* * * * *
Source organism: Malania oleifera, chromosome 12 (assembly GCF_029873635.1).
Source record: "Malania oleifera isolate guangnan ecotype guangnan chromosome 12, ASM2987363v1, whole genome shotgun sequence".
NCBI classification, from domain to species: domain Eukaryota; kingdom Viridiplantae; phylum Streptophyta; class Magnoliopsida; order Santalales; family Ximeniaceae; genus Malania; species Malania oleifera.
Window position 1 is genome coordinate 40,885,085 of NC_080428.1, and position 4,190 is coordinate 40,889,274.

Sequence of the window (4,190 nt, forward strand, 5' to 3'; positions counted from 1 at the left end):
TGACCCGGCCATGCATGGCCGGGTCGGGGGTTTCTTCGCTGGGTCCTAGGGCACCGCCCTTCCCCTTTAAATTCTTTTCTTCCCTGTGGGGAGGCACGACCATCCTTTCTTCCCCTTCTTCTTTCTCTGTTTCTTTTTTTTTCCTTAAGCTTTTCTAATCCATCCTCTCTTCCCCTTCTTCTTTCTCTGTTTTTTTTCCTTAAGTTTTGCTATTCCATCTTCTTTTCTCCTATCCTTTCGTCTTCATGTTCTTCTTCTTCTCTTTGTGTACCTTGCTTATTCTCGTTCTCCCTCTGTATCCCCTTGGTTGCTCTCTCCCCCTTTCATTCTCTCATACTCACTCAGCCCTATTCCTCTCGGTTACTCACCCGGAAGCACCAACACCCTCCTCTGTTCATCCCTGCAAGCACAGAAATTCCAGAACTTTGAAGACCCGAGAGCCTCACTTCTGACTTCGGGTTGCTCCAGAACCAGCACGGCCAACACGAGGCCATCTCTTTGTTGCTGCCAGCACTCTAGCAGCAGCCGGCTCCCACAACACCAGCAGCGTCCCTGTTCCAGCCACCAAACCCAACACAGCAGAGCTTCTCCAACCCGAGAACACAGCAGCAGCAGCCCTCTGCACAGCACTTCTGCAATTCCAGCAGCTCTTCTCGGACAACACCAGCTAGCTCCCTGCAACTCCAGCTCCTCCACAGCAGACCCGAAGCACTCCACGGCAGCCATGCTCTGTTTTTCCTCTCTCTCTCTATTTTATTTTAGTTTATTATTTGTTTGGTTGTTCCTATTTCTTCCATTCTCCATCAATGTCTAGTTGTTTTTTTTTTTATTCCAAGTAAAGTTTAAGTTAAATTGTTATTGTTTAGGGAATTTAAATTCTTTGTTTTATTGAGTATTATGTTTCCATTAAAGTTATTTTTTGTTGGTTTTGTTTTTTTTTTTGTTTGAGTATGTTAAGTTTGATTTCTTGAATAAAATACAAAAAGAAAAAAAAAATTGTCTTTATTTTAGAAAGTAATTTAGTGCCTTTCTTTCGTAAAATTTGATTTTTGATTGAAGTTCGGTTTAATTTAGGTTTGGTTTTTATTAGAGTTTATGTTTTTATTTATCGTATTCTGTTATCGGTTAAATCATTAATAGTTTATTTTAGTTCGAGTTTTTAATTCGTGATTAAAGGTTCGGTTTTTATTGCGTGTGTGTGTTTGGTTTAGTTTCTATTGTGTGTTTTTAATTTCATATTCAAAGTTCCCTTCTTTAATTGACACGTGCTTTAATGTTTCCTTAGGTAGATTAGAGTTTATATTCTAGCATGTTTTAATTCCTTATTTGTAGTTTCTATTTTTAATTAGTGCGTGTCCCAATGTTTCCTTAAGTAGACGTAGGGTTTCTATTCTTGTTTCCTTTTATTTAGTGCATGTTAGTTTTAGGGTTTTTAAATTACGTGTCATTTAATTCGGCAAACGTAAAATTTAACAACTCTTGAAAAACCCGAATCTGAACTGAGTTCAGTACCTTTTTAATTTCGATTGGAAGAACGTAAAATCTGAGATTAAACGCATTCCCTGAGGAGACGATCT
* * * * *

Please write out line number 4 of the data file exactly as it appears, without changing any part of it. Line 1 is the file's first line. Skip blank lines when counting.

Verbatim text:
Window position 1 is genome coordinate 40,885,085 of NC_080428.1, and position 4,190 is coordinate 40,889,274.